Why Is the Delta Variant More Transmissible?

People ride on the Staten Island Ferry in New York City on July 30, 2021.

Spencer Platt / Getty Images

Key Takeaway

  • The Delta variant is highly transmissible, even among vaccinated people.
  • Researchers think some genetic mutations make the virus able to more effectively enter cells, suppress immune responses and increase viral load.
  • Vaccines remain the best tool to protect against severe illness and death from the Delta variant.

The Delta variant has taken hold in the United States, driving a worrisome spike in COVID-19 infections, especially among unvaccinated populations.  

Delta is the most transmissible COVID-19 variant yet. It could be as contagious as chickenpox—which spreads more easily than the common cold, Ebola, and the 1918 flu—says an internal presentation from the Centers for Disease Control and Prevention (CDC).

Chinese researchers found that people infected with Delta had about 1,000 times the viral load in their respiratory tract compared to those infected with the original strain. This variant also make people contagious in about four days, rather than six, as with other variants.

COVID-19 vaccines still offer strong protection against the Delta variant. But its high transmissibility means it's able to wreak havoc, raising hospitalizations and death rates among unvaccinated people.

Scientists are seeking to understand what makes this variant so contagious—here’s what we know so far.

Delta: A More Contagious Variant

The CDC estimates that the Delta variant is responsible for 82% of COVID-19 cases in the U.S. in mid-July, just two weeks after it became the country’s dominant variant.

Scientists believed vaccines could prevent the Alpha variant spread, but Delta may be transmitted by infected vaccinated people, CDC director Rochelle Walensky said in a news briefing last week.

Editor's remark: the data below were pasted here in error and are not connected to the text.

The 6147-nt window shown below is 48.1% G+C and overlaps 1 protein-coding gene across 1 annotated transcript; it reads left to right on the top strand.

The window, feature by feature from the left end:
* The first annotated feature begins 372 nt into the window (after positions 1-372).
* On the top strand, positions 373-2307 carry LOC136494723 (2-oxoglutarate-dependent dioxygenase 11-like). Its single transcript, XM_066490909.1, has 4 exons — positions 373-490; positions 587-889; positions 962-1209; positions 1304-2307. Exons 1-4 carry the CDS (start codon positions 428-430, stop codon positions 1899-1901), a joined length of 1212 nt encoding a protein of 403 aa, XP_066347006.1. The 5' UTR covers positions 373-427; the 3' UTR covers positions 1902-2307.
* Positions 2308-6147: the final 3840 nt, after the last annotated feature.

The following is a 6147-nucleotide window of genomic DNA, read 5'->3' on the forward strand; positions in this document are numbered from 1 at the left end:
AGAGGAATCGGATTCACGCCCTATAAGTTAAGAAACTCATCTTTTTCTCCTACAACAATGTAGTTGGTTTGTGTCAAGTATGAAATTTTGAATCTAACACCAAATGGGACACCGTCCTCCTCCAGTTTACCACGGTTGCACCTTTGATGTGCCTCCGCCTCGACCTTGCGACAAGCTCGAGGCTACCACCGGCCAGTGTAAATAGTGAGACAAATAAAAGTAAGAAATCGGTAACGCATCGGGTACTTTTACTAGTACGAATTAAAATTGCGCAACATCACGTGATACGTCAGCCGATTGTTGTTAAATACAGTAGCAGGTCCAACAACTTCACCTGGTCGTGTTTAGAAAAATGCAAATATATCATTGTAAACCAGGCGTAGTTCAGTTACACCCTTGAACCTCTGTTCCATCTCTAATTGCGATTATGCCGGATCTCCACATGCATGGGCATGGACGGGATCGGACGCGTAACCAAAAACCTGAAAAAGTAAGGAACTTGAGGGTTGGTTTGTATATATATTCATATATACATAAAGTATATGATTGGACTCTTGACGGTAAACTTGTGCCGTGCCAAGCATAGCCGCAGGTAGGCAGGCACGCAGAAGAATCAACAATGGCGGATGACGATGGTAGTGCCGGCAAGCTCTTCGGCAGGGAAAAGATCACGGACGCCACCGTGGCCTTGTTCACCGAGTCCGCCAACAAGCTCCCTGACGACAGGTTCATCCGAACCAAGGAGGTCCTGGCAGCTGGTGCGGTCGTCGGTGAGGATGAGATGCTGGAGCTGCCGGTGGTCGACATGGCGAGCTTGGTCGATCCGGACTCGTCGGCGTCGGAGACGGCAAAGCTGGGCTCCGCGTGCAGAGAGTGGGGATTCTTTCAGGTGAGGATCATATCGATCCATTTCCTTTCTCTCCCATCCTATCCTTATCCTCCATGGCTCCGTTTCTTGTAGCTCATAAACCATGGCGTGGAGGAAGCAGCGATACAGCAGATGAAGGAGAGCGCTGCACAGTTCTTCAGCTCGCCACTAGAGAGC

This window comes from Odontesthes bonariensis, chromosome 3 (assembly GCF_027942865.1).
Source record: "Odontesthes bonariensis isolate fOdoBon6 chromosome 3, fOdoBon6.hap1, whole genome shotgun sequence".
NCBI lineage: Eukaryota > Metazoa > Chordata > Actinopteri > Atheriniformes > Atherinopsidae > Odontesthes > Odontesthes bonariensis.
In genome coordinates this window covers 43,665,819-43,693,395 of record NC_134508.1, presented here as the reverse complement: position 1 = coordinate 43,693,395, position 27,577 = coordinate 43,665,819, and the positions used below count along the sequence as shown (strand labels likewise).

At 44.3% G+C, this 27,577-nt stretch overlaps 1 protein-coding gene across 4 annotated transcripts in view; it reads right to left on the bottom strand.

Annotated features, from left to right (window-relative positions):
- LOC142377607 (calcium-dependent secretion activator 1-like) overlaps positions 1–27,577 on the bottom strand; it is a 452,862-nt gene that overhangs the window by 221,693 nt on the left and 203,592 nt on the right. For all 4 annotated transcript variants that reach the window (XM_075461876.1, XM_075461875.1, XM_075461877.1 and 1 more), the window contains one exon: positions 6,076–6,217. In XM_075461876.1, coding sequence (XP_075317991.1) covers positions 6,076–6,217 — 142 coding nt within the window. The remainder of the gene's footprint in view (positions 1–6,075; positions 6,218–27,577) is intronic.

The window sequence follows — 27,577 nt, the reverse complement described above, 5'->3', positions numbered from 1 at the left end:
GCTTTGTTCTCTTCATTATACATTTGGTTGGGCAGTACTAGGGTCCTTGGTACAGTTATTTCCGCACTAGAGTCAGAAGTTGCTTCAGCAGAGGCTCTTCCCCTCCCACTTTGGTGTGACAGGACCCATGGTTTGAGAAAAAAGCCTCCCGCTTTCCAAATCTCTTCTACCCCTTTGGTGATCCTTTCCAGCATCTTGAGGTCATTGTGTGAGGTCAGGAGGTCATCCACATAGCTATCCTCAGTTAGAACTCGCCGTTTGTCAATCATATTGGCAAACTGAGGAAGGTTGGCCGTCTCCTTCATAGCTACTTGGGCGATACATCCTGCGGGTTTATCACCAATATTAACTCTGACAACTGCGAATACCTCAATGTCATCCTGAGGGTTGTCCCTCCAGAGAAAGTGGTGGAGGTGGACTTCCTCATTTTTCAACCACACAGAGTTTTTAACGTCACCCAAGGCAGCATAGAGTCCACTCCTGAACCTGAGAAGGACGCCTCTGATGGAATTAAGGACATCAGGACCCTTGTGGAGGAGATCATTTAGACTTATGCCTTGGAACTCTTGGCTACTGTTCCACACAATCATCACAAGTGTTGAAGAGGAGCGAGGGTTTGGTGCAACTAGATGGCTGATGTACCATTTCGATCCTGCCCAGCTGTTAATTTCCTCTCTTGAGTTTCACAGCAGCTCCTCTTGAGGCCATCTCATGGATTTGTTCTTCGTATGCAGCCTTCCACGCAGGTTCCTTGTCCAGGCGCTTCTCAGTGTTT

"The Delta variant is showing every day its willingness to outsmart us," Walensky said. "When we examine the rare breakthrough infections and we look at the amount of virus in those people, it is pretty similar to the amount of virus in unvaccinated people."

A COVID-19 outbreak in Massachusetts this month appears to be a case study of this. During the outbreak, which was fueled by the Delta variant, three-quarters of those infected were fully vaccinated, according to a CDC report.

Infection with Delta seems to carry an increased risk of hospitalization, too. An early study from Scotland showed that unvaccinated people infected with Delta were twice as likely to be hospitalized than unvaccinated people infected with Alpha.

Fortunately, Marina Van Kerkhove, technical lead for COVID-19 at the World Health Organization, said in a briefing that the organization hasn’t seen a substantial increase in severe sickness or death, meaning people infected with the Delta variant don’t seem to die more readily than those infected with other variants.

What This Means For You

The highly contagious Delta variant heightens the risk of infection for unvaccinated people. Strategies like wearing masks, maintaining social distancing and avoiding crowded public spaces can decrease your risk of illness. Experts say the best way to protect yourself from the Delta and other viral variants is to be fully vaccinated. For more information on vaccine clinics near you, visit

Looking Beyond the Spike

To understand why Delta is so infectious, researchers are looking to the ways it differs from other variants of concern.

For the most part, scientists have sought to understand the signature crown-like spike protein on the outside of the COVID-19 virus. The spikes of this protein act like keys, which bind to receptors that can unlock the path to human cells. Most of the COVID-19 vaccines target this spike protein to block the virus from entering cells.